September 2019 Exclusive Story
Strategies Optimize Vapor Control on Production Sites
ST. LOUIS–Oil and gas producers are perhaps the most heavily taxed companies in the United States. At a glance, these firms pay more than $670 billion annually in income, property, severance, sales, excise and other state and local taxes. According to 2013 state and local government financial data from the U.S. Census Bureau, property taxes accounted for 36.1 percent of that tax burden, Ernst & Young estimates.
Capital expansion over the past several years, in conjunction with the sudden drop in crude oil and natural gas prices, could increase audits and risks associated with misreporting assets for property tax purposes.
With capital expansion, oil and gas operators will be tasked with reporting some business property assets for the first time this year. From the operator’s perspective, it is important he understands tax regulations in each state in which he has asserts, and considers how requirements differ from state to state or even county to county. The risks of reporting assets to the wrong jurisdiction range from basic fines, penalties and interest to lawsuits and perhaps bankruptcy.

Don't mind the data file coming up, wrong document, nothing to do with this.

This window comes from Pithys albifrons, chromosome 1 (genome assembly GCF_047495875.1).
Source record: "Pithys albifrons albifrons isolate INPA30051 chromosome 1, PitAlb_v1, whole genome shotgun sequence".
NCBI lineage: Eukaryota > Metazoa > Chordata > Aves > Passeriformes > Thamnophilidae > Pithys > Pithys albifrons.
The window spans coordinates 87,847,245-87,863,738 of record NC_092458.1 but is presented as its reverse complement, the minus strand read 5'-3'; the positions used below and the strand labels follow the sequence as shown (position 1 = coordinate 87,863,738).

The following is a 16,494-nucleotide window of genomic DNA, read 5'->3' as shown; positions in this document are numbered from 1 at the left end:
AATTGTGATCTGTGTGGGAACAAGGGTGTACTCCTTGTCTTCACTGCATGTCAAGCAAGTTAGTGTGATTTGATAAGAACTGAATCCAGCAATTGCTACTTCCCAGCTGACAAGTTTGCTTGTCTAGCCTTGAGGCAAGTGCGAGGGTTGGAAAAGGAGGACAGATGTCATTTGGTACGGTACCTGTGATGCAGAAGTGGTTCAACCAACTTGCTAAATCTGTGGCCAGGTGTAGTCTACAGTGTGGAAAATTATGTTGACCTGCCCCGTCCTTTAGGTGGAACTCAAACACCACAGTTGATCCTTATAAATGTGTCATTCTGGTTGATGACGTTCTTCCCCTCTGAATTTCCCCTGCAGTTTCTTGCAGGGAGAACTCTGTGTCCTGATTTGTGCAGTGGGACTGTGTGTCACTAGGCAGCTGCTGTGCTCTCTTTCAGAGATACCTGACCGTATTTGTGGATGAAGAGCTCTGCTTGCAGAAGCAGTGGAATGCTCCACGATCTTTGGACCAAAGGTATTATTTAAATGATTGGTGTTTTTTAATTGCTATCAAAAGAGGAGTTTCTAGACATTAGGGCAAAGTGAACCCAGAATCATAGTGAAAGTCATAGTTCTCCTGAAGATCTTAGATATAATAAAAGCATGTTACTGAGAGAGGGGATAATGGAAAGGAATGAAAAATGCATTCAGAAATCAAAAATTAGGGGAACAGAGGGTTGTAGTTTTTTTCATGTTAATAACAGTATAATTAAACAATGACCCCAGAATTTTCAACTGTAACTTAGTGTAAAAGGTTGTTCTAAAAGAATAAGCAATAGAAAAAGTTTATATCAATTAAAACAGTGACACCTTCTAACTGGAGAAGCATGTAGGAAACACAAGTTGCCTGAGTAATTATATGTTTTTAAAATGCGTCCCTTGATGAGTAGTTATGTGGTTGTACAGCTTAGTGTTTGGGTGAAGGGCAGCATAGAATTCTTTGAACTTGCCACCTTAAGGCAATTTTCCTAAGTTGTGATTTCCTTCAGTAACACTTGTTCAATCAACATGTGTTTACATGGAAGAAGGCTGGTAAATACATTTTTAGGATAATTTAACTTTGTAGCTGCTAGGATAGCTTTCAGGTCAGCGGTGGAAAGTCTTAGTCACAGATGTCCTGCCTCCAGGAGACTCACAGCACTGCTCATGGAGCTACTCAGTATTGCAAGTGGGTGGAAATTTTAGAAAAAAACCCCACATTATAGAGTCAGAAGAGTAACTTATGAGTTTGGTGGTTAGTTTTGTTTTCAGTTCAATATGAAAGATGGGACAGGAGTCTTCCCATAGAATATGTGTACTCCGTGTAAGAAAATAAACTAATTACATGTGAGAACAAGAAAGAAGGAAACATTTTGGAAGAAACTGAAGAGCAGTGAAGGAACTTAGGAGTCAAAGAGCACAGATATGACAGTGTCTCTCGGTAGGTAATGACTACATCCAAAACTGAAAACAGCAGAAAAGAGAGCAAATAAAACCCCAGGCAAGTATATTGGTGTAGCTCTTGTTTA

In one 2013 case, three Canadian County, Ok., school districts found themselves scrambling to resolve budget issues after discovering business personal property taxes paid by several oil field companies had been allocated to incorrect school districts. The mistaken allocations had been going on for years, and Canadian County Assessor Matt Wehmuller says it might take a series of lawsuits to straighten things out. The financial impacts could be significant. Taxpayers in one district approved a $45 million bond issue in January 2013, with a modest levy increase expected. Responsibility for paying back those bonds now will be spread among fewer taxpayers, which means those tax costs will increase.